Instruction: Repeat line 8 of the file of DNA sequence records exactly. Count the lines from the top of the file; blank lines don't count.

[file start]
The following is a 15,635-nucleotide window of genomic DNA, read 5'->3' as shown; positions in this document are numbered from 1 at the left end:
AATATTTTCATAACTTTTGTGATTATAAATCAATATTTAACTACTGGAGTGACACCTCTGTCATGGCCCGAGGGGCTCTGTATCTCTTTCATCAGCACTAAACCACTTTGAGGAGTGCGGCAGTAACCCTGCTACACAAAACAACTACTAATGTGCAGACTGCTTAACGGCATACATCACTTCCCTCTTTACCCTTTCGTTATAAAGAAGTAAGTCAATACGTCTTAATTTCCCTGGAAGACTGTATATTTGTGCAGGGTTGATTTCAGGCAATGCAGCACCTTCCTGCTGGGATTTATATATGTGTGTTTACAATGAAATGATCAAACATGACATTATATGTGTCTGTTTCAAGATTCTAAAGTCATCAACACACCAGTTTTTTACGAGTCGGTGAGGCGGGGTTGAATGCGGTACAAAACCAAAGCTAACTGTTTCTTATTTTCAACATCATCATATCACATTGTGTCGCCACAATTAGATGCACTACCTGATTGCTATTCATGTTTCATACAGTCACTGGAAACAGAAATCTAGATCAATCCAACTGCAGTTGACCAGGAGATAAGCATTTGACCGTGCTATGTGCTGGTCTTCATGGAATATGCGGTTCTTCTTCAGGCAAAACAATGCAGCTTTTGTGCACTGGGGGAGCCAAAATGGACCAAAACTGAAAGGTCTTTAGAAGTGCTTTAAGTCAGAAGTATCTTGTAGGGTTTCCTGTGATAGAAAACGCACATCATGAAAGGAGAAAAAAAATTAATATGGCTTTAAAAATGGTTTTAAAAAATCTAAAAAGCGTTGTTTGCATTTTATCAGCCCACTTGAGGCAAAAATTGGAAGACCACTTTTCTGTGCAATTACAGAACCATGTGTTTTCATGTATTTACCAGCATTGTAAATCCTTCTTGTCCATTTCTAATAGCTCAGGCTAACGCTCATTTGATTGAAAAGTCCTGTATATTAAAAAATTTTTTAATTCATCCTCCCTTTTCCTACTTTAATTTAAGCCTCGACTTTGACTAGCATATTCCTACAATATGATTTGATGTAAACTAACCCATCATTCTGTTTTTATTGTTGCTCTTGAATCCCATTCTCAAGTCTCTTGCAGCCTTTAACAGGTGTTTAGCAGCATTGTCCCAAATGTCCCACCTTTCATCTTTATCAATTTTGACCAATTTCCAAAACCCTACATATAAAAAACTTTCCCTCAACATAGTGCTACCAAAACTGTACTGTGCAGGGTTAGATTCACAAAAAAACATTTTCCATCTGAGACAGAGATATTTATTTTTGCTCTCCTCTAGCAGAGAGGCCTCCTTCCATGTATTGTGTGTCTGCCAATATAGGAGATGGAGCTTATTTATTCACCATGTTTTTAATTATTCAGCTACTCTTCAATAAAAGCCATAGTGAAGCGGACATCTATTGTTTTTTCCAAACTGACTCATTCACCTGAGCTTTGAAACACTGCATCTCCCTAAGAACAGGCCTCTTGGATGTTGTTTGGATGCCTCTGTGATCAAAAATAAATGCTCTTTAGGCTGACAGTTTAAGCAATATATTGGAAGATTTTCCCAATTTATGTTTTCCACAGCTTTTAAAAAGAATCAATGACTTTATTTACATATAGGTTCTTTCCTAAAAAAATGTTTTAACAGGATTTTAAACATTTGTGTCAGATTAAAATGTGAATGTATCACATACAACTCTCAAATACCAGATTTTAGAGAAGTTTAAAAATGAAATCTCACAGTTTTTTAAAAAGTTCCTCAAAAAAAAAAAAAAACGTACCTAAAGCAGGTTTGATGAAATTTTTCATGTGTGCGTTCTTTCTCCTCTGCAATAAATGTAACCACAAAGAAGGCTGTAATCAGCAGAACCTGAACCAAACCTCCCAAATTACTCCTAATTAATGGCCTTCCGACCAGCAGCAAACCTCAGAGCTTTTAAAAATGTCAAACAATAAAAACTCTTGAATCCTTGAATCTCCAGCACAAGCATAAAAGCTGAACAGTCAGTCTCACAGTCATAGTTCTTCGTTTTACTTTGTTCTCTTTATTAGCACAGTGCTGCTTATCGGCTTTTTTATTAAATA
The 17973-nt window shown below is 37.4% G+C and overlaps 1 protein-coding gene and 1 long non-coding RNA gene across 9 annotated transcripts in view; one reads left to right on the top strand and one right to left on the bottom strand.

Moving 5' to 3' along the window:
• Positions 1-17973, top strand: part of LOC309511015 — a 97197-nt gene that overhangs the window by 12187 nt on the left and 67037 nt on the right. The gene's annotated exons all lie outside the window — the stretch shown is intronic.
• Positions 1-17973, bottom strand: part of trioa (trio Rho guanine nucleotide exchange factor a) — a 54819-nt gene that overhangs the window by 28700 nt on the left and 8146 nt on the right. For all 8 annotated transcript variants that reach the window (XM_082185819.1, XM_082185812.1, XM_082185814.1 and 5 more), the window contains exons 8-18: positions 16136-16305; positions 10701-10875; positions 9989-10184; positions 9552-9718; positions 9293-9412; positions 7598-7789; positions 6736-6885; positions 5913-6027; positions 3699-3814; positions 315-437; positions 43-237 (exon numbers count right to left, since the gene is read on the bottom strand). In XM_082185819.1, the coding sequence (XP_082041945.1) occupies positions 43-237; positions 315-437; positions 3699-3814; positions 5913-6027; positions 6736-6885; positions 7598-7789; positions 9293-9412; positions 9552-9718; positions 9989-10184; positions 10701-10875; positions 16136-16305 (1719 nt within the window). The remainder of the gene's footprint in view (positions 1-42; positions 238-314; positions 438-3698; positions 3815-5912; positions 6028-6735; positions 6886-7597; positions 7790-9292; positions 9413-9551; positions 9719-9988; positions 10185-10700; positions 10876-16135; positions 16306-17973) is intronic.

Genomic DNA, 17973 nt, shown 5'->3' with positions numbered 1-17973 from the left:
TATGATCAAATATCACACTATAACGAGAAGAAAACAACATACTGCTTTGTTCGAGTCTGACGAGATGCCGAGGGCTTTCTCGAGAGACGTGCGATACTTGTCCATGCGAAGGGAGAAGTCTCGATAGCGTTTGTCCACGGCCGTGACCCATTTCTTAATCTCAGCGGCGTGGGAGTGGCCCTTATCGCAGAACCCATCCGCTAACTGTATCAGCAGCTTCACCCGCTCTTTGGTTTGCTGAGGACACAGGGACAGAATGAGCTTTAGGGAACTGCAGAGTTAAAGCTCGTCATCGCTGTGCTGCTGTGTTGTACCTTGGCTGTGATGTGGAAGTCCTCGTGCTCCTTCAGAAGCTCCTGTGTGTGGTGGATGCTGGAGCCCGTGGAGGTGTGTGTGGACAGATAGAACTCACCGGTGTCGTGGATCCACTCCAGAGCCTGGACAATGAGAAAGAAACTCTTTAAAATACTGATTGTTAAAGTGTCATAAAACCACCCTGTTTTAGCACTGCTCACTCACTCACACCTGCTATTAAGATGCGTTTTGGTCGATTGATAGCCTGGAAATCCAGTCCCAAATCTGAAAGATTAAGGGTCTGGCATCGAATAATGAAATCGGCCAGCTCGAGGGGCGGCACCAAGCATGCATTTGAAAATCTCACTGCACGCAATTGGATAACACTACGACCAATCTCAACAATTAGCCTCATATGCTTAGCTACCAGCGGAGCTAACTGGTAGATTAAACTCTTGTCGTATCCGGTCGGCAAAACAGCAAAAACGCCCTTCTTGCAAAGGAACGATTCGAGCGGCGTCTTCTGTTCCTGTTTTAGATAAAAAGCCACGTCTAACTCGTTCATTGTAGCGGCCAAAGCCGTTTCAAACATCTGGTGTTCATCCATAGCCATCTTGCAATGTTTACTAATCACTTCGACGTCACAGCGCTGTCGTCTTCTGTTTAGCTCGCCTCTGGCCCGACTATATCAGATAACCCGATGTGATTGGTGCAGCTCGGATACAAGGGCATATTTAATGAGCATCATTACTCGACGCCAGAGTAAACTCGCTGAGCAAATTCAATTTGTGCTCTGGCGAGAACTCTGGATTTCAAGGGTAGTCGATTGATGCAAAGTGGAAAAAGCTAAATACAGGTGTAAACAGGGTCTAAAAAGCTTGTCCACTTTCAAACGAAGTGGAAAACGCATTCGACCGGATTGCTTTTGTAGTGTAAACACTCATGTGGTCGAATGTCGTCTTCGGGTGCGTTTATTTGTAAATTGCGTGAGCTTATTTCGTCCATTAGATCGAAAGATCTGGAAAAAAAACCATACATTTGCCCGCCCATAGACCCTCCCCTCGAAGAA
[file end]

TATGATCAAATATCACACTATAACGAGAAGAAAACAACATACTGCTTTGTTCGAGTCTGACGAGATGCCGAGGGCTTTCTCGAGAGACGTGCGATACTTGTCCATGCGAAGGGAGAAGTCTCGATAGCGTTTGTCCACGGCCGTGACCCATTTCTTAATCTCAGCGGCGTGGGAGTGGCCCTTATCGCAGAACCCATCCGCTAACTGTATCAGCAGCTTCACCCGCTCTTTGGTTTGCTGAGGACACAGGGACAGAATGAGCTTTAGGGAACTGCAGAGTTAAAGCTCGTCATCGCTGTGCTGCTGTGTTGTACCTTGGCTGTGATGTGGAAGTCCTCGTGCTCCTTCAGAAGCTCCTGTGTGTGGTGGATGCTGGAGCCCGTGGAGGTGTGTGTGGACAGATAGAACTCACCGGTGTCGTGGATCCACTCCAGAGCCTGGACAATGAGAAAGAAACTCTTTAAAATACTGATTGTTAAAGTGTCATAAAACCACCCTGTTTTAGCACTGCTCACTCACTCACACCTGCTATTAAGATGCGTTTTGGTCGATTGATAGCCTGGAAATCCAGTCCCAAATCTGAAAGATTAAGGGTCTGGCATCGAATAATGAAATCGGCCAGCTCGAGGGGCGGCACCAAGCATGCATTTGAAAATCTCACTGCACGCAATTGGATAACACTACGACCAATCTCAACAATTAGCCTCATATGCTTAGCTACCAGCGGAGCTAACTGGTAGATTAAACTCTTGTCGTATCCGGTCGGCAAAACAGCAAAAACGCCCTTCTTGCAAAGGAACGATTCGAGCGGCGTCTTCTGTTCCTGTTTTAGATAAAAAGCCACGTCTAACTCGTTCATTGTAGCGGCCAAAGCCGTTTCAAACATCTGGTGTTCATCCATAGCCATCTTGCAATGTTTACTAATCACTTCGACGTCACAGCGCTGTCGTCTTCTGTTTAGCTCGCCTCTGGCCCGACTATATCAGATAACCCGATGTGATTGGTGCAGCTCGGATACAAGGGCATATTTAATGAGCATCATTACTCGACGCCAGAGTAAACTCGCTGAGCAAATTCAATTTGTGCTCTGGCGAGAACTCTGGATTTCAAGGGTAGTCGATTGATGCAAAGTGGAAAAAGCTAAATACAGGTGTAAACAGGGTCTAAAAAGCTTGTCCACTTTCAAACGAAGTGGAAAACGCATTCGACCGGATTGCTTTTGTAGTGTAAACACTCATGTGGTCGAATGTCGTCTTCGGGTGCGTTTATTTGTAAATTGCGTGAGCTTATTTCGTCCATTAGATCGAAAGATCTGGAAAAAAAACCATACATTTGCCCGCCCATAGACCCTCCCCTCGAAGAA